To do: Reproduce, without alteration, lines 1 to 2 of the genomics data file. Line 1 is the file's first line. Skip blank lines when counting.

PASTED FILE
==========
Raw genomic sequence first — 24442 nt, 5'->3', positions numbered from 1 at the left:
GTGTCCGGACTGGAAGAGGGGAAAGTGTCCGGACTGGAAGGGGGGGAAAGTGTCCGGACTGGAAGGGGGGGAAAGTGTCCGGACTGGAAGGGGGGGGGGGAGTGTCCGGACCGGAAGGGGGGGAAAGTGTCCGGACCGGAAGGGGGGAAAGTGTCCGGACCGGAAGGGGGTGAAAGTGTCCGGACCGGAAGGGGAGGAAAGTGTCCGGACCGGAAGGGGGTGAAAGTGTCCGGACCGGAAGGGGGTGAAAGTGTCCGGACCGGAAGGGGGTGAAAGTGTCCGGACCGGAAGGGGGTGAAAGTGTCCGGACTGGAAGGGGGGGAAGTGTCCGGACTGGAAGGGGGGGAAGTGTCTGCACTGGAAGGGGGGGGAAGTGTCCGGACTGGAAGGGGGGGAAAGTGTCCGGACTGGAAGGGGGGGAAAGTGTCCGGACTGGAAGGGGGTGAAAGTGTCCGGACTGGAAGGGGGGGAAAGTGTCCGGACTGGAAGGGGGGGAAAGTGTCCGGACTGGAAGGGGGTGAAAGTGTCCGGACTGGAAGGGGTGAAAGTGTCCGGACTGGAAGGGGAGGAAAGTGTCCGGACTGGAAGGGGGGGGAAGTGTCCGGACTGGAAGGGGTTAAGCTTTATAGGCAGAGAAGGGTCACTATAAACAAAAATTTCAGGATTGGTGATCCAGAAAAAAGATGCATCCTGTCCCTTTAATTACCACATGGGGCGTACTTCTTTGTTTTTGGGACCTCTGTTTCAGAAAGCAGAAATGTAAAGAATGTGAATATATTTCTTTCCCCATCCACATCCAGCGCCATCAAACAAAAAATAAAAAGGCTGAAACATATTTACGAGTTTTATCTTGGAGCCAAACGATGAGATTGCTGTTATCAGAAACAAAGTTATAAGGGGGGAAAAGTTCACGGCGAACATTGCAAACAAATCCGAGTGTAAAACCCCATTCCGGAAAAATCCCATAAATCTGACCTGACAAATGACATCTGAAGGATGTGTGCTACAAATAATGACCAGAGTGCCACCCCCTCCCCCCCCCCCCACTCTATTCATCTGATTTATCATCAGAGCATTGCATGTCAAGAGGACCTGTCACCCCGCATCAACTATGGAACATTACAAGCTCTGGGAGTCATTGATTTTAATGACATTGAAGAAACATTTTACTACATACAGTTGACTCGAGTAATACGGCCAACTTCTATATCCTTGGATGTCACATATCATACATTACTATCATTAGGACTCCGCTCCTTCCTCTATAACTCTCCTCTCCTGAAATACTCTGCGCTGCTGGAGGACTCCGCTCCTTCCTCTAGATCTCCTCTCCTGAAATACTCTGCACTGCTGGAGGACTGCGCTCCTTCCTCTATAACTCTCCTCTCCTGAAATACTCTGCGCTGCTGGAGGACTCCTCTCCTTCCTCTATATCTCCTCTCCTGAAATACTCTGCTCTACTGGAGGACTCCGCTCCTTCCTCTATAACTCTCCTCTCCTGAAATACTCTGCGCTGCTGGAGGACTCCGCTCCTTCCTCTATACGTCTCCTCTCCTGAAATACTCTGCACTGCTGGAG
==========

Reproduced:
Raw genomic sequence first — 24442 nt, 5'->3', positions numbered from 1 at the left:
GTGTCCGGACTGGAAGAGGGGAAAGTGTCCGGACTGGAAGGGGGGGAAAGTGTCCGGACTGGAAGGGGGGGAAAGTGTCCGGACTGGAAGGGGGGGGGGGAGTGTCCGGACCGGAAGGGGGGGAAAGTGTCCGGACCGGAAGGGGGGAAAGTGTCCGGACCGGAAGGGGGTGAAAGTGTCCGGACCGGAAGGGGAGGAAAGTGTCCGGACCGGAAGGGGGTGAAAGTGTCCGGACCGGAAGGGGGTGAAAGTGTCCGGACCGGAAGGGGGTGAAAGTGTCCGGACCGGAAGGGGGTGAAAGTGTCCGGACTGGAAGGGGGGGAAGTGTCCGGACTGGAAGGGGGGGAAGTGTCTGCACTGGAAGGGGGGGGAAGTGTCCGGACTGGAAGGGGGGGAAAGTGTCCGGACTGGAAGGGGGGGAAAGTGTCCGGACTGGAAGGGGGTGAAAGTGTCCGGACTGGAAGGGGGGGAAAGTGTCCGGACTGGAAGGGGGGGAAAGTGTCCGGACTGGAAGGGGGTGAAAGTGTCCGGACTGGAAGGGGTGAAAGTGTCCGGACTGGAAGGGGAGGAAAGTGTCCGGACTGGAAGGGGGGGGAAGTGTCCGGACTGGAAGGGGTTAAGCTTTATAGGCAGAGAAGGGTCACTATAAACAAAAATTTCAGGATTGGTGATCCAGAAAAAAGATGCATCCTGTCCCTTTAATTACCACATGGGGCGTACTTCTTTGTTTTTGGGACCTCTGTTTCAGAAAGCAGAAATGTAAAGAATGTGAATATATTTCTTTCCCCATCCACATCCAGCGCCATCAAACAAAAAATAAAAAGGCTGAAACATATTTACGAGTTTTATCTTGGAGCCAAACGATGAGATTGCTGTTATCAGAAACAAAGTTATAAGGGGGGAAAAGTTCACGGCGAACATTGCAAACAAATCCGAGTGTAAAACCCCATTCCGGAAAAATCCCATAAATCTGACCTGACAAATGACATCTGAAGGATGTGTGCTACAAATAATGACCAGAGTGCCACCCCCTCCCCCCCCCCCCACTCTATTCATCTGATTTATCATCAGAGCATTGCATGTCAAGAGGACCTGTCACCCCGCATCAACTATGGAACATTACAAGCTCTGGGAGTCATTGATTTTAATGACATTGAAGAAACATTTTACTACATACAGTTGACTCGAGTAATACGGCCAACTTCTATATCCTTGGATGTCACATATCATACATTACTATCATTAGGACTCCGCTCCTTCCTCTATAACTCTCCTCTCCTGAAATACTCTGCGCTGCTGGAGGACTCCGCTCCTTCCTCTAGATCTCCTCTCCTGAAATACTCTGCACTGCTGGAGGACTGCGCTCCTTCCTCTATAACTCTCCTCTCCTGAAATACTCTGCGCTGCTGGAGGACTCCTCTCCTTCCTCTATATCTCCTCTCCTGAAATACTCTGCTCTACTGGAGGACTCCGCTCCTTCCTCTATAACTCTCCTCTCCTGAAATACTCTGCGCTGCTGGAGGACTCCGCTCCTTCCTCTATACGTCTCCTCTCCTGAAATACTCTGCACTGCTGGAG